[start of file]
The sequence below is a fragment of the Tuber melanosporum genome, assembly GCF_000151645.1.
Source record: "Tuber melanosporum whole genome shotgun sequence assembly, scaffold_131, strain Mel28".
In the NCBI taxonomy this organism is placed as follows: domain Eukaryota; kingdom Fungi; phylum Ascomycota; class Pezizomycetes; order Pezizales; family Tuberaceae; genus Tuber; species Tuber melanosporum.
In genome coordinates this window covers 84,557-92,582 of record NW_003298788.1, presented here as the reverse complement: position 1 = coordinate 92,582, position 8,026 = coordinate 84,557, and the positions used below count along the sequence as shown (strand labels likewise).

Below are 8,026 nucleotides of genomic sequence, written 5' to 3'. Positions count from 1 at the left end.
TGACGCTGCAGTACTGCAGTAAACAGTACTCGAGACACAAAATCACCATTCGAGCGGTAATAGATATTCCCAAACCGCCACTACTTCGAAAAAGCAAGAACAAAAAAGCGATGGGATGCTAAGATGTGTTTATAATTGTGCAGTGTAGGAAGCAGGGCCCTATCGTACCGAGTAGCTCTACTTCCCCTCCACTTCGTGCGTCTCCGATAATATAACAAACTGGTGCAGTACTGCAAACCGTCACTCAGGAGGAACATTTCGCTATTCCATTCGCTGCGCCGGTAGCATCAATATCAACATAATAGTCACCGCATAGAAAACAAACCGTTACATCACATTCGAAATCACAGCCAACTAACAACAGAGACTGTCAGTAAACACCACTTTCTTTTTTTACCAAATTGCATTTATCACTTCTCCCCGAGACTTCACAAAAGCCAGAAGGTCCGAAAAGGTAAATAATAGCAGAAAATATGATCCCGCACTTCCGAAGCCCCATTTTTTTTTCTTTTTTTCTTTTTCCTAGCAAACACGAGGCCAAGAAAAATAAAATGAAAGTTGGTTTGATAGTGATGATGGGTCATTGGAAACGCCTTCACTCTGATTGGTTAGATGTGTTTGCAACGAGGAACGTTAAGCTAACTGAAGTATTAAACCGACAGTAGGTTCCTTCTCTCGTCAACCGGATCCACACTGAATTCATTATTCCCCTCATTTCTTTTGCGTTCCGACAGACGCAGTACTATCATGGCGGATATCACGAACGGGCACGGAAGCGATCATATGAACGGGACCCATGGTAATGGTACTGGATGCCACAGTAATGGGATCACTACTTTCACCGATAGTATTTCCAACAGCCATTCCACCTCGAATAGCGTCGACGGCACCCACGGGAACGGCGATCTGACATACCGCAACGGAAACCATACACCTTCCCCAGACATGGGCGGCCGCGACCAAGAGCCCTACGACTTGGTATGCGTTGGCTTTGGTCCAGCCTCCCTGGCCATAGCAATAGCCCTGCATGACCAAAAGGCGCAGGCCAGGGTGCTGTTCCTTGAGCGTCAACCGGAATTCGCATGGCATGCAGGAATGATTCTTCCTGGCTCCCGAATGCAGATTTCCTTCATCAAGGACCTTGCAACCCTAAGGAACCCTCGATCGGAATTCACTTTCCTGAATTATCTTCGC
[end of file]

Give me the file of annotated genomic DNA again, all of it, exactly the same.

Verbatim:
The sequence below is a fragment of the Tuber melanosporum genome, assembly GCF_000151645.1.
Source record: "Tuber melanosporum whole genome shotgun sequence assembly, scaffold_131, strain Mel28".
In the NCBI taxonomy this organism is placed as follows: domain Eukaryota; kingdom Fungi; phylum Ascomycota; class Pezizomycetes; order Pezizales; family Tuberaceae; genus Tuber; species Tuber melanosporum.
In genome coordinates this window covers 84,557-92,582 of record NW_003298788.1, presented here as the reverse complement: position 1 = coordinate 92,582, position 8,026 = coordinate 84,557, and the positions used below count along the sequence as shown (strand labels likewise).

Below are 8,026 nucleotides of genomic sequence, written 5' to 3'. Positions count from 1 at the left end.
TGACGCTGCAGTACTGCAGTAAACAGTACTCGAGACACAAAATCACCATTCGAGCGGTAATAGATATTCCCAAACCGCCACTACTTCGAAAAAGCAAGAACAAAAAAGCGATGGGATGCTAAGATGTGTTTATAATTGTGCAGTGTAGGAAGCAGGGCCCTATCGTACCGAGTAGCTCTACTTCCCCTCCACTTCGTGCGTCTCCGATAATATAACAAACTGGTGCAGTACTGCAAACCGTCACTCAGGAGGAACATTTCGCTATTCCATTCGCTGCGCCGGTAGCATCAATATCAACATAATAGTCACCGCATAGAAAACAAACCGTTACATCACATTCGAAATCACAGCCAACTAACAACAGAGACTGTCAGTAAACACCACTTTCTTTTTTTACCAAATTGCATTTATCACTTCTCCCCGAGACTTCACAAAAGCCAGAAGGTCCGAAAAGGTAAATAATAGCAGAAAATATGATCCCGCACTTCCGAAGCCCCATTTTTTTTTCTTTTTTTCTTTTTCCTAGCAAACACGAGGCCAAGAAAAATAAAATGAAAGTTGGTTTGATAGTGATGATGGGTCATTGGAAACGCCTTCACTCTGATTGGTTAGATGTGTTTGCAACGAGGAACGTTAAGCTAACTGAAGTATTAAACCGACAGTAGGTTCCTTCTCTCGTCAACCGGATCCACACTGAATTCATTATTCCCCTCATTTCTTTTGCGTTCCGACAGACGCAGTACTATCATGGCGGATATCACGAACGGGCACGGAAGCGATCATATGAACGGGACCCATGGTAATGGTACTGGATGCCACAGTAATGGGATCACTACTTTCACCGATAGTATTTCCAACAGCCATTCCACCTCGAATAGCGTCGACGGCACCCACGGGAACGGCGATCTGACATACCGCAACGGAAACCATACACCTTCCCCAGACATGGGCGGCCGCGACCAAGAGCCCTACGACTTGGTATGCGTTGGCTTTGGTCCAGCCTCCCTGGCCATAGCAATAGCCCTGCATGACCAAAAGGCGCAGGCCAGGGTGCTGTTCCTTGAGCGTCAACCGGAATTCGCATGGCATGCAGGAATGATTCTTCCTGGCTCCCGAATGCAGATTTCCTTCATCAAGGACCTTGCAACCCTAAGGAACCCTCGATCGGAATTCACTTTCCTGAATTATCTTCGC